- There is an obligation to stay up to date with assurance standards and relevant legislative frameworks.
- Using out-of-date templates can lead to significant problems.
- Completing engagements outside your area of competency is a risk, even if you are well intentioned.
By Michelle Stevenson
“Know your limits” may seem like a simple instruction, but for CAs, it’s not always straightforward.
As a CA ANZ member, you’re expected to comply with the fundamental principles of the Code of Ethics, and one of those principles is professional competence and due care. This means you’re required to attain and maintain professional knowledge and skills based on current standards and legislation, and to act in accordance with applicable technical and professional standards.
“There is an obligation to stay up to date,” says Kate Dixon, who heads the CA ANZ professional conduct team in Australia. “This also requires members to be very thoughtful about the choices they make in terms of … taking on work in [particular] areas.”
The traps in audit and insolvency engagements
CA ANZ has investigated a number of complaints about auditors who have not stayed up to date with assurance standards and relevant legislative frameworks. For example, the regimes that apply to SMSF audits in Australia and statutory audits in New Zealand require accreditation as a Qualified Auditor.
Issues have been identified when auditors’ work is reviewed by the Australian Securities and Investments Commission (ASIC), the Australian Taxation Office (ATO) or CA ANZ/NZICA’s own teams. Some members are upfront about the fact they only undertake audits from time to time. However, a failure to stay up to date with legislative changes or relevant assurance standards is not an adequate excuse and can lead to disciplinary sanctions.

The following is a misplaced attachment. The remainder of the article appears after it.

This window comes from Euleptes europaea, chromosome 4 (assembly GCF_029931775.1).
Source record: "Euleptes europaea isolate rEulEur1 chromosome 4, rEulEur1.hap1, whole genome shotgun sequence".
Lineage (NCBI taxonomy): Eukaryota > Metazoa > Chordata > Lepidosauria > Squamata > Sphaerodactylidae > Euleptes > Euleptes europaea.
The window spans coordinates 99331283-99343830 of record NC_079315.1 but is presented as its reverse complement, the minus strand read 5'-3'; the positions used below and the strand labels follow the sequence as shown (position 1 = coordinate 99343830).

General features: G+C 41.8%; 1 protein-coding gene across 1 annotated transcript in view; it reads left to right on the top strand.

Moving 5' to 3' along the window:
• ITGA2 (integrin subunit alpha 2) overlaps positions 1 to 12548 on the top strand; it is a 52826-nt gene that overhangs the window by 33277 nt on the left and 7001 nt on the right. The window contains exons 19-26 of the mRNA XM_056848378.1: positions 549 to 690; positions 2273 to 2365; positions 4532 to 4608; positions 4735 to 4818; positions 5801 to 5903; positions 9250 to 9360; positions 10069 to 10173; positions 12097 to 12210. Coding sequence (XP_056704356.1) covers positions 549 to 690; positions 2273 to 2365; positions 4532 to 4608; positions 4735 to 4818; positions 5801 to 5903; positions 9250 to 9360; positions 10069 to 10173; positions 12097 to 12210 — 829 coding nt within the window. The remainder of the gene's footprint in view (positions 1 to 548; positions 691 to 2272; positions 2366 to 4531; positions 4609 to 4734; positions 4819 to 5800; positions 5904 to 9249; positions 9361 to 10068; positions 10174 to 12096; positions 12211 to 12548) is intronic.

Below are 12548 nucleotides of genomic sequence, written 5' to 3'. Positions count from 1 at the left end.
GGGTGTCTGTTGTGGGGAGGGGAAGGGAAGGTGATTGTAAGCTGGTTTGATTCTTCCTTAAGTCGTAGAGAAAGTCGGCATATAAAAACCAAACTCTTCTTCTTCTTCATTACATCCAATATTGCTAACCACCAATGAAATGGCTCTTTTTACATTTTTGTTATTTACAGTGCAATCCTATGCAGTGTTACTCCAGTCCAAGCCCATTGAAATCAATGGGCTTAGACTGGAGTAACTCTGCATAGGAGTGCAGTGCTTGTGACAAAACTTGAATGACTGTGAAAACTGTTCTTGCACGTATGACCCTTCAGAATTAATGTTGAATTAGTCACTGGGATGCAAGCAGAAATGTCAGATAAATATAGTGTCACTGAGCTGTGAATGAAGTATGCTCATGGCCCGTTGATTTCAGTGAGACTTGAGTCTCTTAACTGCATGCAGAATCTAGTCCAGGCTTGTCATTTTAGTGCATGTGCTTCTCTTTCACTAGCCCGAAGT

“Similarly, we have dealt with complaints about members taking on occasional insolvency engagements and failing to comply with legislative requirements,” notes Rebecca Stickney, leader of CA ANZ’s professional conduct team in New Zealand.
“Some of the breaches seen include failing to comply with duties such as holding creditors meetings, filing obligations and independence requirements. Given the regulatory changes being introduced with the new Insolvency Practitioners Regulation Act 2019, members need to understand the new licensing requirements and don’t risk taking on work they are not supposed to do.”
Says Dixon: “[This is] one reason to be very cautious about moving into an area that’s either new or an area in which you don’t work very often. Because if you just assume it’s the same as it was five years ago, you may well be wrong.”
“If you just assume it’s the same as it was five years ago, you may well be wrong.”
The peril of using old templates
To ensure you’re up to date in all areas of your practice, be very careful the templates you use are not out of date. This includes templates for work papers or reports, such as an audit or compilation engagements.
“We sometimes see complaints where members have relied on an old template, perhaps which they’ve been given or which they have developed themselves a long time ago and it’s not kept up to date with amendments in the assurance standards,” explains Stickney. “That can cause quite significant problems because the report may be misleading or they’ve failed to attest to the appropriate matters.”
The same sort of problem can arise if you decide to undertake quasi legal work (which in itself can be a breach of the fundamental principle of professional competence and due care), such as drafting trust deeds for your clients.